This is the most common type of problems. They are caused by mistakes in projects, and by bad quality installation. A galvanic influencing of measured value follow if the input circuits of the temperature-measuring controller are run through a parasitic current from other circuits. This current either flows through the controller input to common signal ground, or creates a voltage drop at the wiring from the sensor to the controller. This is typical if there is a common ground for passive and active sensors (water pressure, relative humidity, air quality etc.).
Fig. 1 shows a completely wrong wiring where the power supply current of the pressure sensor flows through the red conductor. The pressure sensor and mainly the temperature sensor are affected by the voltage drop which rises at the red-marked conductor. In fact, this means that the sensor shows higher value than the measured value, so the temperature sensor (or all sensors at the common A/D converter) show 149 °C or similar out-of-range value, depending on the maximum range of the input. Of course, this would influence the control algorithms, and the system indicates DHW overheating, high temperature at the heat exchanger etc.
When trying to fix the problem as shown on Fig. 3, the sensor is connected using a 4-wire cable, and the power is brought over a separate pair G – G0. However, the temperature sensor is connected to a common ground (also known as signal ground) at the input terminals of the panel, at the point marked A at Fig. 3. The problem still persists: the voltage drop caused by the current flowing from the active sensor to the input is added to the sensor voltage which has to be measured with millivolt accuracy (in the input circuit as of Fig. 1, voltage of 12 mV represents about 1 K).
Finally, wiring as of Fig. 4 should solve these problems.
Note, however, that Fig. 4 shows a loop between analogue output ground, G0, active sensor ground, analogue input ground and its connection to analogue output ground inside of the I/O module. This is where an AC voltage may be induced, which, again, influences the measured values. What could help here is separation of AI and AO grounds within the I/O module (which is mostly a module construction problem and little can be done about that), or at least bringing the G0 conductor of the active sensor as close to the I/O module as possible and then along the outputs to G0, so that the loop area is as small as possible.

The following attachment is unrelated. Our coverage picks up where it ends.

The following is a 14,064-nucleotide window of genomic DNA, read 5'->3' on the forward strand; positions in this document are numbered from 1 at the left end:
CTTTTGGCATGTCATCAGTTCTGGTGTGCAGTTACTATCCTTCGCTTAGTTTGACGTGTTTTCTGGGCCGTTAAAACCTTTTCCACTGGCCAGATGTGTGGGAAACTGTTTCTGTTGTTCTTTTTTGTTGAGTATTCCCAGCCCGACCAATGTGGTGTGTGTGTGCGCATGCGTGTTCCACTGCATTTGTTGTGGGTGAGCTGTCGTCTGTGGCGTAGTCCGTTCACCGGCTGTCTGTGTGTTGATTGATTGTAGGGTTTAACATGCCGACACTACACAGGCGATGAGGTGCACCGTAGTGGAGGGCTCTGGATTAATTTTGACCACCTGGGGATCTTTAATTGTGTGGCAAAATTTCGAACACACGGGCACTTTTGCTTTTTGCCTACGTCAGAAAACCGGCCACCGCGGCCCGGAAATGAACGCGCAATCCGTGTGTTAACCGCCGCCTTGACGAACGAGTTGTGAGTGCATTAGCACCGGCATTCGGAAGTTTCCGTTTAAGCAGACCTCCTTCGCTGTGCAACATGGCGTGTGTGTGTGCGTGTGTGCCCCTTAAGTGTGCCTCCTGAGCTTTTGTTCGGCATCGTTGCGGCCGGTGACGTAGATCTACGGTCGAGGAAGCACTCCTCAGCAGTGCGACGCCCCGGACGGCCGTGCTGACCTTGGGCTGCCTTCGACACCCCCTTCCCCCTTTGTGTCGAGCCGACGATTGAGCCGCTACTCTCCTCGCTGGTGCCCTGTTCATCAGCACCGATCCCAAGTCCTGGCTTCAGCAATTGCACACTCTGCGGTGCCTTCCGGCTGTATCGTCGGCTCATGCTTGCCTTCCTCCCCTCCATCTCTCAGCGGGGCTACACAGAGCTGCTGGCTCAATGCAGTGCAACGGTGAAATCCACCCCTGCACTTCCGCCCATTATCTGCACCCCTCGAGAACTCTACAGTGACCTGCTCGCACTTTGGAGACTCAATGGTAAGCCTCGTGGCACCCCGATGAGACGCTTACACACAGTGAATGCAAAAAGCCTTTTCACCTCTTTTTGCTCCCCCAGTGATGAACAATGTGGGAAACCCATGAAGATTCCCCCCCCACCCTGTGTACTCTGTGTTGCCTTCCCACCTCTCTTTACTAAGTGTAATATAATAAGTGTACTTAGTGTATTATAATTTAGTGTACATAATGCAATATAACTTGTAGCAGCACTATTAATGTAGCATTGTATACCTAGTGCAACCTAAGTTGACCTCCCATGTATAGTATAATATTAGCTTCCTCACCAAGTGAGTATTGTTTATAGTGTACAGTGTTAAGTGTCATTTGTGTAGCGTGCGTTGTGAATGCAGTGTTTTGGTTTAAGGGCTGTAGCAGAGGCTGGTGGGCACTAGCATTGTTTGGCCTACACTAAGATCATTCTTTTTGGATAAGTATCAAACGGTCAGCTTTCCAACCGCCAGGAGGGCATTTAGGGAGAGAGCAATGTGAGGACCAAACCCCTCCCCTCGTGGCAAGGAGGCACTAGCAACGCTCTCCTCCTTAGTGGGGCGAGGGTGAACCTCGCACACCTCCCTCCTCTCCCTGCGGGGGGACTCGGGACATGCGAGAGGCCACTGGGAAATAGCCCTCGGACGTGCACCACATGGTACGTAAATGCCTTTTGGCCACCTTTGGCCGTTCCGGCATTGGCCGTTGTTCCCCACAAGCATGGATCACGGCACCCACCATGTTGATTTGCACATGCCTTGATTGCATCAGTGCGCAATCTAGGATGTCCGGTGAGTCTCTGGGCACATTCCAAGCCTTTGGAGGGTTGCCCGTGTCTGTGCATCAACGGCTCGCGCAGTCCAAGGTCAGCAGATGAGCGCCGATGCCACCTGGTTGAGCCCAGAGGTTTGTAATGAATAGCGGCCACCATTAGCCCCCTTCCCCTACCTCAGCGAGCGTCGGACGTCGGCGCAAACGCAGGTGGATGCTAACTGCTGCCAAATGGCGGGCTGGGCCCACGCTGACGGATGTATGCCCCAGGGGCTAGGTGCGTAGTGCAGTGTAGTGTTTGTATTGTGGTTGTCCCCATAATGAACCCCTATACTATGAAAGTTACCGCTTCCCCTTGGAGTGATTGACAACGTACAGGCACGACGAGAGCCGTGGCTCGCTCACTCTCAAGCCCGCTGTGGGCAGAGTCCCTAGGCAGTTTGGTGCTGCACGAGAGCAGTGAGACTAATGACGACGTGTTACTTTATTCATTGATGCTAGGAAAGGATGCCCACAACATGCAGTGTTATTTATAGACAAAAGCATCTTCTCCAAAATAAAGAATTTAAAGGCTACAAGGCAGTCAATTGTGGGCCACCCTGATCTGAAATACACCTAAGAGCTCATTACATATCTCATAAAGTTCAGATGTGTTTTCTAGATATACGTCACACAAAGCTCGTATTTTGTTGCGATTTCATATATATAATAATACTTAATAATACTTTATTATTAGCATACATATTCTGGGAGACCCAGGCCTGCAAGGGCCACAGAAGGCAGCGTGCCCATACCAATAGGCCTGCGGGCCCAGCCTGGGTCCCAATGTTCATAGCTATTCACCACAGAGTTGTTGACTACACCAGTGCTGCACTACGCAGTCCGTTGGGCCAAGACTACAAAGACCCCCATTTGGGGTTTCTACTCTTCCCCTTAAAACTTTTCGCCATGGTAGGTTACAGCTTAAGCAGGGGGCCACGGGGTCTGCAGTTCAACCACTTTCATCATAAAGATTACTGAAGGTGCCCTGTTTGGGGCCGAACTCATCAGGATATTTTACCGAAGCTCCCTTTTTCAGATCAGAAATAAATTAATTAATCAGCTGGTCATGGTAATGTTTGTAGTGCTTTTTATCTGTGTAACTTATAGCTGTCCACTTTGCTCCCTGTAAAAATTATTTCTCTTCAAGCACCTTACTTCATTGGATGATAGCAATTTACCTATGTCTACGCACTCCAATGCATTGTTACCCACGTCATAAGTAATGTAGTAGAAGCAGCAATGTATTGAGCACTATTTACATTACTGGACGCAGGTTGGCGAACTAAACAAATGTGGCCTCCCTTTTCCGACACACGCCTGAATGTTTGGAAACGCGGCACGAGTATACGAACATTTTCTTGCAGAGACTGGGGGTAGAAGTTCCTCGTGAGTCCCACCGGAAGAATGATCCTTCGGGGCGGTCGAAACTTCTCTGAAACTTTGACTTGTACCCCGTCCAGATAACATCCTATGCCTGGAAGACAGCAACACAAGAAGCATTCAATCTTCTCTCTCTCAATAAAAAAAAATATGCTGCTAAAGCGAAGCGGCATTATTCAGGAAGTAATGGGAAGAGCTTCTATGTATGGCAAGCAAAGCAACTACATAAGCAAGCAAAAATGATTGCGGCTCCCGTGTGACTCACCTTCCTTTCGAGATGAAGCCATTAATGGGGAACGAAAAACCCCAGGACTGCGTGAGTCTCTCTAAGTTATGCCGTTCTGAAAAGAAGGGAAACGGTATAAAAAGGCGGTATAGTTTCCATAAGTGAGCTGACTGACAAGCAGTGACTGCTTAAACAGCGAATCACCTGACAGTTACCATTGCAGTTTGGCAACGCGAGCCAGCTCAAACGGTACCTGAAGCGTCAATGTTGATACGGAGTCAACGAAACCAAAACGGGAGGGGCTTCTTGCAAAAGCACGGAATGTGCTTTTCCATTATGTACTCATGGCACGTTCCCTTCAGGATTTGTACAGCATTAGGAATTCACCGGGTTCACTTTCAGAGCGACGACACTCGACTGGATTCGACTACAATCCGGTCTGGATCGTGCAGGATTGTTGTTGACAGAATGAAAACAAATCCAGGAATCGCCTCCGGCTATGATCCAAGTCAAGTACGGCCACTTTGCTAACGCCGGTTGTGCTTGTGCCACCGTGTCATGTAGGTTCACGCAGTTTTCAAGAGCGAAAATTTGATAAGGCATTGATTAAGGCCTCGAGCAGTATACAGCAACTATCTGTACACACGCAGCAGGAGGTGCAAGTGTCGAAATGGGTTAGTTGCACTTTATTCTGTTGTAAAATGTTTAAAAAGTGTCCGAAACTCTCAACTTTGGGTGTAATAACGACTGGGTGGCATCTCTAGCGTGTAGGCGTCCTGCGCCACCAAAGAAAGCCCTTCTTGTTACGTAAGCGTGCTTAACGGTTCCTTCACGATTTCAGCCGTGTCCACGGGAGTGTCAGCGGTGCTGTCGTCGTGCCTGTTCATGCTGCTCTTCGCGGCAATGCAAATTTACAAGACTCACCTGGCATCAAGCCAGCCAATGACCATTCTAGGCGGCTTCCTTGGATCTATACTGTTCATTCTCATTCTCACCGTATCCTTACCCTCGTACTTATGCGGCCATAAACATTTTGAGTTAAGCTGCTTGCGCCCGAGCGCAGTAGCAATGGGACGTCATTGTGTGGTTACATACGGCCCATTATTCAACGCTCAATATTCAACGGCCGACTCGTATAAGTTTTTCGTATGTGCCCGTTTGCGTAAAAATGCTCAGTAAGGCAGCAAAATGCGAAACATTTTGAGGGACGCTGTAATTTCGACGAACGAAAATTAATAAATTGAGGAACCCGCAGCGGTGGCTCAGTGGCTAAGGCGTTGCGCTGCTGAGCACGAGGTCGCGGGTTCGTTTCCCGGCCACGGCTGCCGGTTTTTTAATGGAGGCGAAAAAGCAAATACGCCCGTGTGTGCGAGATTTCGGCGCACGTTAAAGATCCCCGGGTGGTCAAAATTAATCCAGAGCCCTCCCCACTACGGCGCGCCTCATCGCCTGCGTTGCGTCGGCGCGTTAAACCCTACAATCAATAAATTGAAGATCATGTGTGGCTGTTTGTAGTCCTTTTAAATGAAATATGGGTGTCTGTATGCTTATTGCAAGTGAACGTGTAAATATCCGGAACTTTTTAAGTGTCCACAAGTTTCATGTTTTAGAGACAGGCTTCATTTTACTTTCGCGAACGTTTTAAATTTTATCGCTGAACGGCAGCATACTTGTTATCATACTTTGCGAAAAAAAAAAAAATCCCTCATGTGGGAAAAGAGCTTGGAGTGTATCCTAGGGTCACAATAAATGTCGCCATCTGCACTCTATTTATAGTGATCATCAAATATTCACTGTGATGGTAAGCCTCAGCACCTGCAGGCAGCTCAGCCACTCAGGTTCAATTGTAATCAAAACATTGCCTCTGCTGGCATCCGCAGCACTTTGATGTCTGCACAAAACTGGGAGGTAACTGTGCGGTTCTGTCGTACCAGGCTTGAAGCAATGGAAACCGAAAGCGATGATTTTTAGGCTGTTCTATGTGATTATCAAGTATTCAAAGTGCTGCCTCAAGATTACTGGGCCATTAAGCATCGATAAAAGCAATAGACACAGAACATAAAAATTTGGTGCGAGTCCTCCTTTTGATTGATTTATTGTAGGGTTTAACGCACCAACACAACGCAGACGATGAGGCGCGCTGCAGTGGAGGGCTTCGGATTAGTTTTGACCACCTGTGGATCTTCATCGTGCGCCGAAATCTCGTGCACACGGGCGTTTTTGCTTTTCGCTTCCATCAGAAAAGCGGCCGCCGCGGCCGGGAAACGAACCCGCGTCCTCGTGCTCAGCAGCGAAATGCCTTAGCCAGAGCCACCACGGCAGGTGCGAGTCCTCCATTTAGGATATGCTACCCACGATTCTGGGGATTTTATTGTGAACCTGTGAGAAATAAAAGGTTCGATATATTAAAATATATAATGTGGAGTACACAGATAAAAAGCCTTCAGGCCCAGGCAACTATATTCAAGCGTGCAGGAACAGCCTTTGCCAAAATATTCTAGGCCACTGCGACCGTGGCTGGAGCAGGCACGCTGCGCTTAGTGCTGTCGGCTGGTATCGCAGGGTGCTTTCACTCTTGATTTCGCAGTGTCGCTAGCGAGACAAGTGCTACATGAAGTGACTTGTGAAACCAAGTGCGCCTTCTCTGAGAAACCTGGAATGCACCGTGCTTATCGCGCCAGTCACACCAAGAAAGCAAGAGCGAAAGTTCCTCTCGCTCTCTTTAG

The above mentioned problem may have funny consequences:
At a project, a temperature sensor and a valve were wired as shown at Fig. 3. (The situation with active output peripherials, such as valves or dampers, is the same as with active sensors, if not worse because of their higher consumption.) As the water temperature decreased, the controller increased the voltage at the analogue output to open the valve, which resulted in temperature increase caused by parasitic voltage. The controller reacted accordingly, closed the valve a bit, the parasitic signal decreased, and the temperature seemed to drop down. The circuit stabilized after a while, keeping the proper „temperature“, unfortunately, too low in reality.
The problems related to grounding are numerous and it is not easy to get rid of them. The first point is that the shop drawings of the panel should be available. Note that the common potentials as G0, TE, N, PEN are plotted on a topological basis, i. e. the drawing usually does not specify from where and where the conductors are drawn, but only their connection which assumes zero resistance of the conductor.
In reality, the measuring is influenced by the resistance of the conductors, even inside of the panel. It is then necessary to use common terminal blocks and bars for all common potentials, like PE, N, G, G0, and connections between the peripherials, controller I/Os and other components should be pulled always to these bars and as short as possible. A good installation practice helps here especially for the second group of problems, which have a common determination: interference induced by AC current.
Measuring errors – induced interference
The induced interference is tricky as it propagates on a wireless basis. The induced voltage may origin from numerous sources. Usually, they are variable speed drives (VSD), photovoltaic inverters, switched power supplies or 3rd party systems as motors, industrial appliances or other devices.
The main focus in protection against induced interference is good-quality installation. The critical points are: